Apple claims US government sides with monopoly in e-book case

Apple denied in a court filing that it had conspired to fix e-book prices, and said it had no interest in price increases

The U.S. government has sided with monopoly rather than competition in bringing a case of e-book price-fixing against Apple, the company said in a filing on Tuesday before a federal court.

The Department of Justice filed in April an antitrust lawsuit against Apple and five large publishers, accusing the companies of working together to raise prices of e-books, in retaliation for competitor Amazon.com pricing most e-books at $9.99 beginning in late 2007.

Three publishers - Hachette Book Group, HarperCollins and Simon & Schuster - agreed to settle the lawsuit, the DOJ said.

Apple's reply to the court is in line with a statement issued by Apple in April after the DOJ filed its case, in which it said that "the launch of the iBookstore in 2010 fostered innovation and competition, breaking Amazon's monopolistic grip on the publishing industry." The company added: "Just as we've allowed developers to set prices on the App Store, publishers set prices on the iBookstore."

The government's complaint does not allege that all e-book prices, or even most e-book prices, increased after Apple entered the market, the company said in the filing before the U.S. District Court for the Southern District of New York. Apple had in fact no interest in seeing price increases, it said.

The government's complaint against Apple is fundamentally "flawed as a matter of fact and law," Apple said. The company said it has not conspired with anyone, was not aware of any alleged conspiracy by others, and never fixed prices.

At the time Apple entered the market, Amazon sold nearly nine out of every ten e-books, and its power over price and product selection was nearly absolute, Apple has stated. The company's entry helped grow the number of e-book titles, the range and variety of offerings, sales, and improved the quality of the e-book reading experience.

Instead the government focuses on increased prices for a handful of book titles, Apple said.

Apple offered any publisher interested in the iPad platform and its iBookstore the ability to sell its e-books directly to consumers, rather than dealing only with a single dominant buyer, Amazon, it said.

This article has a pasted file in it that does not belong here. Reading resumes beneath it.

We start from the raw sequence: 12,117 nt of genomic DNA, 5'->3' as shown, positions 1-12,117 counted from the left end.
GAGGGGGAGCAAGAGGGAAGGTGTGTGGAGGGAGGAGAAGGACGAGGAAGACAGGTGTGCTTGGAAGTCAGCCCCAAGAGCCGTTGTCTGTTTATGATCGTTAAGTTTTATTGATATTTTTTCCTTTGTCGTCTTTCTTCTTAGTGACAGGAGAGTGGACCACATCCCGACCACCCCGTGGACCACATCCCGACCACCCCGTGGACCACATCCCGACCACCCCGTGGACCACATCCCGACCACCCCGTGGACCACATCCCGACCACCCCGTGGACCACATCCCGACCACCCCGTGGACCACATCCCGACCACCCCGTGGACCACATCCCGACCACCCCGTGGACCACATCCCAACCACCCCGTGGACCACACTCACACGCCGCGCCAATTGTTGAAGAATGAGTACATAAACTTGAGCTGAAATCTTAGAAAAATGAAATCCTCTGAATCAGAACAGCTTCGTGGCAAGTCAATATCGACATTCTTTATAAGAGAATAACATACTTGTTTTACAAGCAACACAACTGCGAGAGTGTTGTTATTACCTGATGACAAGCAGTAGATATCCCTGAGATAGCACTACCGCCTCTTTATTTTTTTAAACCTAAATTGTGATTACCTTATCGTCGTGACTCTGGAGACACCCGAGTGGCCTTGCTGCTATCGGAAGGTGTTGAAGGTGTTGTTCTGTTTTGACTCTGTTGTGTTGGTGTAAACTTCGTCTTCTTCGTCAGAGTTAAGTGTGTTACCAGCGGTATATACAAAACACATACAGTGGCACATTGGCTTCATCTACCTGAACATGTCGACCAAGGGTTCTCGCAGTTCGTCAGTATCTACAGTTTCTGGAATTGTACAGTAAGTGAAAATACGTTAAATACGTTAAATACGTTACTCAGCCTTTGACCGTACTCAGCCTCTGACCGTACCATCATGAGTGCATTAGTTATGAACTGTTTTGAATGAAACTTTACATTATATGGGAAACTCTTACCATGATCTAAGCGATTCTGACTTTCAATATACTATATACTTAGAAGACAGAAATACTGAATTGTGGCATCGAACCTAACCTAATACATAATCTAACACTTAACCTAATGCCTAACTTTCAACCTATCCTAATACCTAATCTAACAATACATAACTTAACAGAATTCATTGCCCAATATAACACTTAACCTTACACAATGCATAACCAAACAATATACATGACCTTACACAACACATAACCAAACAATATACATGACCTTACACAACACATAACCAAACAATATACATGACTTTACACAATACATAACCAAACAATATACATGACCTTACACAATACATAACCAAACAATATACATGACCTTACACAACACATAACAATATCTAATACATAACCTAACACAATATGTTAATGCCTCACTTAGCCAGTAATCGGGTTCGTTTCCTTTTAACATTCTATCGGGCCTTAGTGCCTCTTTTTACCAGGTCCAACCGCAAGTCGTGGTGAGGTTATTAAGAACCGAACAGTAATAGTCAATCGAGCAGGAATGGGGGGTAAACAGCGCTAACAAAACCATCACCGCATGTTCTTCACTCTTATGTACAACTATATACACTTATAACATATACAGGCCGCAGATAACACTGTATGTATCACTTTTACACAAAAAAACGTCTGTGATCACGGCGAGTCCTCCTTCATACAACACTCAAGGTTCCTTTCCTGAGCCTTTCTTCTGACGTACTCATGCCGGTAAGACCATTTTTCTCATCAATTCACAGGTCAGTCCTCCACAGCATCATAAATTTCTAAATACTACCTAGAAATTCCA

One of Amazon's most successful marketing strategies was to lower substantially the prices of newly released and best-selling e-books to $9.99, a price that the defendant publishers saw as a challenge to their traditional business model, according to the DOJ lawsuit.

The defendant publishers feared that lower retail prices for e-books would result in consequences such as lower wholesale prices of e-books and lower prices for print books. The publishers wanted higher retail e-book prices across the industry before the $9.99 price became an "entrenched consumer expectation," the DOJ said. The publishers then allegedly teamed up with Apple to push up e-book prices.

Apple in its reply has denied conspiring with the publishers or of having or sharing a goal of restraining price competition as alleged by the DOJ.

The DOJ's lawsuit alleged that the late Steve Jobs, then Apple's CEO, approved of a new pricing model that would raise the price of e-books. "We'll go to [an] agency model, where you set the price, and we get our 30%, and yes, the customer pays a little more, but that's what you want anyway," he is quoted in court papers as describing his company's strategy for negotiating with the publishers.

"Throw in with Apple and see if we can all make a go of this to create a real mainstream e-books market at $12.99 and $14.99," Jobs wrote to one publishing executive during pricing discussions, according to the DOJ lawsuit.

In early 2010, the defendant publishers agreed to shift to a new pricing model called the agency model, where they set the prices for e-books, instead of retailers, the DOJ alleged. In an agreement with Apple, all new books would be priced at $12.99 to $16.99, according to the DOJ. Retailers lost their ability to compete on price and millions of e-books that may have been sold at $9.99 or lower were now sold at higher prices, DOJ said.

In its reply, Apple said that without the agency agreements, it would not have entered e-book distribution, given the circumstances of the business as it existed prior to its entry. It had already used the agency model in its App Store, including in sales of books through the store before the iBookstore was set up. But it did not seek to limit e-book retail price competition, did not reach an agreement to cause retail price competition to "cease" and did not agree that "retail eBook prices would increase significantly," it said in the filing.

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